My Taste Buds Will Never be the Same
A few weeks ago, I had the immense pleasure of being part of something bigger than I ever thought. I was asked to be a judge at the TWGGA Texas Wine Grape Growing Association Lone Star International Wine Competition. This was my first time ever evaluating wines for a competition, so I was looking forward to it. I had no idea of what was in store.
I was one of 25 judges who had the great task of evaluating wines for the Best in Show in each category. After reading the competition handbook, I decided to bulk up on breakfast and travel to the competition. I can not divulge specific information regarding the judging, but I can list my thoughts.
I was a bit Overwhelmed
Since this was my first time being involved in a competition for wine, I did not have any idea of how it was going to run and what I would need to assist with. While the competition was exceptionally top notch (hats off to the organizers), my taste buds were in for a challenge. As a Sommelier, I’m used to tasting and have a set procedure on how I do it to be consistent. These involve the usual:
- Check the aroma a certain way
- Look for the flavor profiles
- Relax and feel for the body of the wine on the palate
- And most important, shut up- what’s in the glass!! Which means, look at what is in the wine, instead of assuming it should be this or that.
As I arrived at my assigned team area, I casually flipped through the binder as I met the group. Umm…how many wines are we sampling? The binder was full. I’m serious, the binder was full of the evaluation sheets with multiple wines per sheet. Did I mention 27 sheets? Well surely this will be over two days was my first thought. WRONG. DEAD WRONG. I sampled app. 175 wines the first day. That is not a typo.
I was prepared more than I knew
I love being a certified sommelier. Anyone that knows me knows that I always have this saying:
- 90% of what a sommelier knows is only relevant to another sommelier.
The customer does not care about soil aspect, hill side direction, a stuck malolactic fermentation, etc. They just want a wine they like for their price point that they can enjoy. I understand and totally respect that.
Now all the late nights reading about wine, studying from five different textbooks, countless notes about wines all over the world made sense. I was able to use this knowledge to help me accurately judge the wines presented. For example, being able to refer to mental notes for every grape variety and their anchors assisted me to evaluate the wines. As I’ve mentioned before, every grape has anchors or characteristics that help to distinguish its quality. I was worried that I would be lacking here but I had a mental profile of every grape we tasted.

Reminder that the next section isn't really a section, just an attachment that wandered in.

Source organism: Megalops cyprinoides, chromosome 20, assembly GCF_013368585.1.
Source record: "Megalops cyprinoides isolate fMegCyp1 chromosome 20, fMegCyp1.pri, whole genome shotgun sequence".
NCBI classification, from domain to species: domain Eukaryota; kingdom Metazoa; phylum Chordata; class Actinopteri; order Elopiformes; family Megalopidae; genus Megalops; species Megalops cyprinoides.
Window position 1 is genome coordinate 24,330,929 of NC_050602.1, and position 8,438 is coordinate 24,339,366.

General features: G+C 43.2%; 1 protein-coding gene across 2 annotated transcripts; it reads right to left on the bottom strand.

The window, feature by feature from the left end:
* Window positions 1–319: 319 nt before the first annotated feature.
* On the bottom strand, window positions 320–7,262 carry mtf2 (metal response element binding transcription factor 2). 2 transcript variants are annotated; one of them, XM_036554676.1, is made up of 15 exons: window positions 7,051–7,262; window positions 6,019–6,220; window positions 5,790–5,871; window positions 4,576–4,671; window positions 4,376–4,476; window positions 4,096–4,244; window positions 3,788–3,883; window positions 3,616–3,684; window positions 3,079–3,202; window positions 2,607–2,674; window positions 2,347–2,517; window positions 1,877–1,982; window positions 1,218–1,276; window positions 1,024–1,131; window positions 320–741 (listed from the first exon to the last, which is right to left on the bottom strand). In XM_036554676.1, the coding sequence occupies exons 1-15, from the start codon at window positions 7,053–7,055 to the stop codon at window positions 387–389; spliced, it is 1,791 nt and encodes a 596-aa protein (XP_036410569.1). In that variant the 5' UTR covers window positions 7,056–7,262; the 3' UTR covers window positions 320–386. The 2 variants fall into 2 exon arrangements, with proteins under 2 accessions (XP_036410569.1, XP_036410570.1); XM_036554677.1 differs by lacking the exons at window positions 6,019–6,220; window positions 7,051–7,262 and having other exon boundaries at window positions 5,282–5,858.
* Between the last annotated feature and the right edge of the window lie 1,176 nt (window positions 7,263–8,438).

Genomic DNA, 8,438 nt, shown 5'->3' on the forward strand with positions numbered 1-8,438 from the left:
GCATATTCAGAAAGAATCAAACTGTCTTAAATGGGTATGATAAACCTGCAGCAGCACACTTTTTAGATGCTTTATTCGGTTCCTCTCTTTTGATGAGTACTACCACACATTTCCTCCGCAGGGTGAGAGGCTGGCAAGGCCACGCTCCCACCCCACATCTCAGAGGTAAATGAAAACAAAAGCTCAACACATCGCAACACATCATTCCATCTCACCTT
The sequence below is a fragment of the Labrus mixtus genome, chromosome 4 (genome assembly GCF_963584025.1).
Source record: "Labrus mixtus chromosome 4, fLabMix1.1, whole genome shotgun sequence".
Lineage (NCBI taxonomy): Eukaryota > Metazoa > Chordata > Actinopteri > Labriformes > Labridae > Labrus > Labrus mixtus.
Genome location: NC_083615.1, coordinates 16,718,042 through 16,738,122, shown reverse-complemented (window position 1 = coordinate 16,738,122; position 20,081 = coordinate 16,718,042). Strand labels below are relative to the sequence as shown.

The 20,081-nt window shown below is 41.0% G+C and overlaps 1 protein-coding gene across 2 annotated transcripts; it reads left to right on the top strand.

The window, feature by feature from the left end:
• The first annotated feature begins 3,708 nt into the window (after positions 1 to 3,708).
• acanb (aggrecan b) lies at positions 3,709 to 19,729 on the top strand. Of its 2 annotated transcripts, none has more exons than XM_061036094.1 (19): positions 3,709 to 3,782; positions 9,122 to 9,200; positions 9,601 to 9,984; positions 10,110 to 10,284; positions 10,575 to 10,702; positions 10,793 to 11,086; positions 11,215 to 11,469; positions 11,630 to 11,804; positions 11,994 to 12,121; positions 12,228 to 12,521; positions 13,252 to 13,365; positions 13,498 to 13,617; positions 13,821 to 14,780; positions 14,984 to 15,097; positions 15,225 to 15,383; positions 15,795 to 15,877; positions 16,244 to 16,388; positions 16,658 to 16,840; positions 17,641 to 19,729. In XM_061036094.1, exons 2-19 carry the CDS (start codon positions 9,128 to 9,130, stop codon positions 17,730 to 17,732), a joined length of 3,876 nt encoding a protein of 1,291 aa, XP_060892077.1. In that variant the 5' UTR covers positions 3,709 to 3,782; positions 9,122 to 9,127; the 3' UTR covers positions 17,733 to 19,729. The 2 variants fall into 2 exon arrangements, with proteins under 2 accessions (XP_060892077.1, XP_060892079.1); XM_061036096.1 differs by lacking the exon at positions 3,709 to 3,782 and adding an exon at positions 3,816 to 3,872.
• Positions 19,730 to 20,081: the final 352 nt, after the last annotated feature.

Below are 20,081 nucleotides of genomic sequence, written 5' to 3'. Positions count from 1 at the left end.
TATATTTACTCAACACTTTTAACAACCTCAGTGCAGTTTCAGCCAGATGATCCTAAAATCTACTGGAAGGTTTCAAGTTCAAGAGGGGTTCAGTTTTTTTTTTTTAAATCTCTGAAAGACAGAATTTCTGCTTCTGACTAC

Being a Chef forces me to evaluate
Some of you may not know that I’m also a Certified Executive Chef through the American Culinary Federation. I’m honored that I went through the process to become certified as it has taught me a great deal over my career. The number one aspect that I teach others is this simple fact:
- FOCUS CONSTANTLY!!
That’s it. I know that sounds like a lot but it’s a mantra that I preach all the time. Focus on what you are doing to make sure that you prepare the item the best way. Spending long hours in the kitchen to prepare something has taught me a valuable lesson. I’m able to focus and concentrate for a long time if needed. That helped tremendously to be able to look at each wine individually and focus on the contents of the glass to evaluate it.
“Shut up – What’s in the Glass.”
This is a mantra that I use and teach all the time. This is a reference to make sure that I reset my brain each time I evaluate beverages. My job is to look at every beverage for its unique characteristics, not for what I think is there. Just because I know the wine is 100% Chardonnay does not tell me anything other than it’s potentially Chardonnay in the glass. That’s it. So, I needed to focus and look specifically at what’s in the glass. When I say the phrase, my mind clears completely and I’m able to see what truly is there. I’ve been doing this for years and I finally saw something that explains the process. I’m attaching a link below of the movie For the Love of the Game. I’ll wait .
Seriously, I’m able to shut everything out and focus. It’s something that is important for sensory evaluation of any type.
I love our business and working with a great group of people. I was able to network with several incredible professionals over the two days. I interacted with educators, consultants, wine sale professionals, and owners of wineries. For each of them, I learned new things about Texas wines and the state of the industry. It’s amazing how much information you can pick up through conversation.
Day two we covered approximately 110 to narrow down the field to Best in Category and Best Overall. I must admit the first night was rough when I got home. Two huge BLT’s later and no alcohol, I was able to rest and be ready. Breakfast consisted of lots of water, a good amount of oatmeal and protein. I loved Day Two even more. Now that I was comfortable and confident, I was able to clearly evaluate each using the skills from above.
I did notice one additional aspect. The Volunteers were incredible. Think about having to pour 25 pours of each wine times how many per flight and place them all in right order every time. Plus having to clean all that glassware so it was neutral. Every single one of them was friendly and helpful. I loved talking with all of them and look forward to working with them again. Wow….my hats off to them all.
The results of the competition are out. Please refer to the link at the top to see the results. Overall, I enjoyed the entire experience for two reasons:
- To be part of a great competition that supports the Wine Industry as a whole, and
- Being able to use the skills that I’ve learned over the years to be able to judge.